Up to a third of 111 calls are ditched by fed-up patients leading to fears A&E departments will be swamped by people who couldn’t get through on the phone
- More than a third of calls to 111 are being abandoned in parts of England
- Over a quarter of a million callers hung up before getting through to anyone
- It took callers in Devon an average of 11 minutes to get through to 111 service
- Those who give up are likely to pile pressure on A&E or by phoning 999
More than a third of calls to 111 are being abandoned in parts of England as patients get fed up waiting to get through.
Over a quarter of a million callers put their phone down before speaking to anyone about their medical issue in April, figures from NHS England reveal.
This is equivalent to more than one in seven (15 per cent) calls to the non-emergency service, rising to 35.8 per cent in Devon.
Those who give up are likely to pile pressure on other parts of the service by phoning 999 or turning up at A&Es.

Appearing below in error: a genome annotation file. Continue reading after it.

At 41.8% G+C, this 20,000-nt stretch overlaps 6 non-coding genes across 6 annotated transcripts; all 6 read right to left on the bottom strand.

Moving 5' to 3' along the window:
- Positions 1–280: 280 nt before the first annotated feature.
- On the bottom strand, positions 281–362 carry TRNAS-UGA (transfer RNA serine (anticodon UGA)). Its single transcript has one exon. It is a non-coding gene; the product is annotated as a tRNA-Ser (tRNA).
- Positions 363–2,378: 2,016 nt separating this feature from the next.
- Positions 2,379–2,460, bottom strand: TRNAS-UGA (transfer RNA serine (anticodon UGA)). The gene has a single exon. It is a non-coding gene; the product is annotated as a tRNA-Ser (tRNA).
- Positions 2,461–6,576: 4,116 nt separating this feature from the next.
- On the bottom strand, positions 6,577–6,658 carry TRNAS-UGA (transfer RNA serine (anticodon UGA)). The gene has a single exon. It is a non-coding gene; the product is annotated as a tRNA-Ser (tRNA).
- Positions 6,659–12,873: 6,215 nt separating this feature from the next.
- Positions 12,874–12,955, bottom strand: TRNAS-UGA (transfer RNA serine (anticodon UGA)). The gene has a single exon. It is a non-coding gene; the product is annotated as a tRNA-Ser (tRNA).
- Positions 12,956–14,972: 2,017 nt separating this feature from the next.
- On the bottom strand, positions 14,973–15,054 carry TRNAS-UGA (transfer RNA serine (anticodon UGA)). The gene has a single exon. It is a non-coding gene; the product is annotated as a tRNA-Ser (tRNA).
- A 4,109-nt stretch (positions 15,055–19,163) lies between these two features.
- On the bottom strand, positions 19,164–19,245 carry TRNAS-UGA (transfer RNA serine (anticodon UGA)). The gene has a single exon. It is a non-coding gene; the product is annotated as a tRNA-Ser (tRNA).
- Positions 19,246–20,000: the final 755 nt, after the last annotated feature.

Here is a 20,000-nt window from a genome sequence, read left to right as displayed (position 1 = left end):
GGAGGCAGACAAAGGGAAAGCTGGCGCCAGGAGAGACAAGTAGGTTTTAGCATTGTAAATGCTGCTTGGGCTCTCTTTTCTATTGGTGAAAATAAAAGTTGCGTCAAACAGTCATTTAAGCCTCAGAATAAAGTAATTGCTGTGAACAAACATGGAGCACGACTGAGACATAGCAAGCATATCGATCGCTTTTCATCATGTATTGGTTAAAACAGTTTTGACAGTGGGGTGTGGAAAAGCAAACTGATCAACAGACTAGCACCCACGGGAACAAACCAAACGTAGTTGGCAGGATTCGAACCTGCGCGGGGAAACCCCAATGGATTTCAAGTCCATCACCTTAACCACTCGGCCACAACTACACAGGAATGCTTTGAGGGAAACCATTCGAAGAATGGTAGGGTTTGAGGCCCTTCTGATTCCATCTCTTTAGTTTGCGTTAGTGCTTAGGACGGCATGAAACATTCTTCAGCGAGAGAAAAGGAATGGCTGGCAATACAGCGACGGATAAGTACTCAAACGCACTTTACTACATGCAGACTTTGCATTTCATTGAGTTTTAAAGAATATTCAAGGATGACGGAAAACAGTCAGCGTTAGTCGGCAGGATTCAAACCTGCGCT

Analysis by the Liberal Democrats showed it took callers in Devon an average of 11 minutes to get through to 111 – almost double the national average.
The NHS target is no more than 20 seconds.
The Daily Mail last week revealed some people are waiting over nine minutes to get through to a 999 call handler
Lib Dem spokesman Daisy Cooper called for an ’emergency recruitment drive’ of NHS 111 call handlers to bring waiting times down.
The Department of Health was approached for comment.
It comes after the Daily Mail last week revealed some people are waiting over nine minutes to get through to a 999 call handler when an ambulance should arrive on the scene of the most urgent calls within seven minutes.
Ambulances parked up outside the accident and emergency department of UHW, University Hospital of Wales, Cardiff.
Miss Cooper said: ‘At a time when it can take hours for an ambulance to arrive and GP appointments are hard to come by, it is deeply concerning that getting through to 111 is becoming so difficult.
‘Each abandoned call represents someone unable to access the medical advice they urgently need.
‘The government needs to get a handle on this issue by recruiting more 111 call handlers, especially in areas like Devon where waiting times are unacceptably long.
‘Failure to get these wait times under control risks piling even more pressure on our ambulance services, which are already stretched to breaking point, as desperate people struggling to get through turn to 999 instead.’